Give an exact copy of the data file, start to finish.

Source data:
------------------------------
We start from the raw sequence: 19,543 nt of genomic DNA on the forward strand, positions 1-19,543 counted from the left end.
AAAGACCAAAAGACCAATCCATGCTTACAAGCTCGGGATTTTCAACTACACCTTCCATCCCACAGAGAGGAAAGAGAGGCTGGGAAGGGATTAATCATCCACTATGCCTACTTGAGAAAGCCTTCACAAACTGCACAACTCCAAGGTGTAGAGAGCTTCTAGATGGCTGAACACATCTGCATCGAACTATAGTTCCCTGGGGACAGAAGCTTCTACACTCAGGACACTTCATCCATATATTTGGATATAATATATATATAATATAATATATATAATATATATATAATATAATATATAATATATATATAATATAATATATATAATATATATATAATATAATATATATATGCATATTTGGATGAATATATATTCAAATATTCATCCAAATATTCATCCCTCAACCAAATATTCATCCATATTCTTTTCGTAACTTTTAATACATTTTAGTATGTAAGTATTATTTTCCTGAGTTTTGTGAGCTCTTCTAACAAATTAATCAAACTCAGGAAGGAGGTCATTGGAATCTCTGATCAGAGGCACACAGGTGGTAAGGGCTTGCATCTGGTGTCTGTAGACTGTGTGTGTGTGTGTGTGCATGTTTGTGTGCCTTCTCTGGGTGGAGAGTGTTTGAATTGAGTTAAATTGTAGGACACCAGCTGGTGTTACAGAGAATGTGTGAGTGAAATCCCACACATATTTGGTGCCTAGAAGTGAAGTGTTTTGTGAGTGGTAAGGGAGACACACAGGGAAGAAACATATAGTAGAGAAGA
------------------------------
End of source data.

We start from the raw sequence: 19,543 nt of genomic DNA on the forward strand, positions 1-19,543 counted from the left end.
AAAGACCAAAAGACCAATCCATGCTTACAAGCTCGGGATTTTCAACTACACCTTCCATCCCACAGAGAGGAAAGAGAGGCTGGGAAGGGATTAATCATCCACTATGCCTACTTGAGAAAGCCTTCACAAACTGCACAACTCCAAGGTGTAGAGAGCTTCTAGATGGCTGAACACATCTGCATCGAACTATAGTTCCCTGGGGACAGAAGCTTCTACACTCAGGACACTTCATCCATATATTTGGATATAATATATATATAATATAATATATATAATATATATATAATATAATATATAATATATATATAATATAATATATATAATATATATATAATATAATATATATATGCATATTTGGATGAATATATATTCAAATATTCATCCAAATATTCATCCCTCAACCAAATATTCATCCATATTCTTTTCGTAACTTTTAATACATTTTAGTATGTAAGTATTATTTTCCTGAGTTTTGTGAGCTCTTCTAACAAATTAATCAAACTCAGGAAGGAGGTCATTGGAATCTCTGATCAGAGGCACACAGGTGGTAAGGGCTTGCATCTGGTGTCTGTAGACTGTGTGTGTGTGTGTGTGCATGTTTGTGTGCCTTCTCTGGGTGGAGAGTGTTTGAATTGAGTTAAATTGTAGGACACCAGCTGGTGTTACAGAGAATGTGTGAGTGAAATCCCACACATATTTGGTGCCTAGAAGTGAAGTGTTTTGTGAGTGGTAAGGGAGACACACAGGGAAGAAACATATAGTAGAGAAGA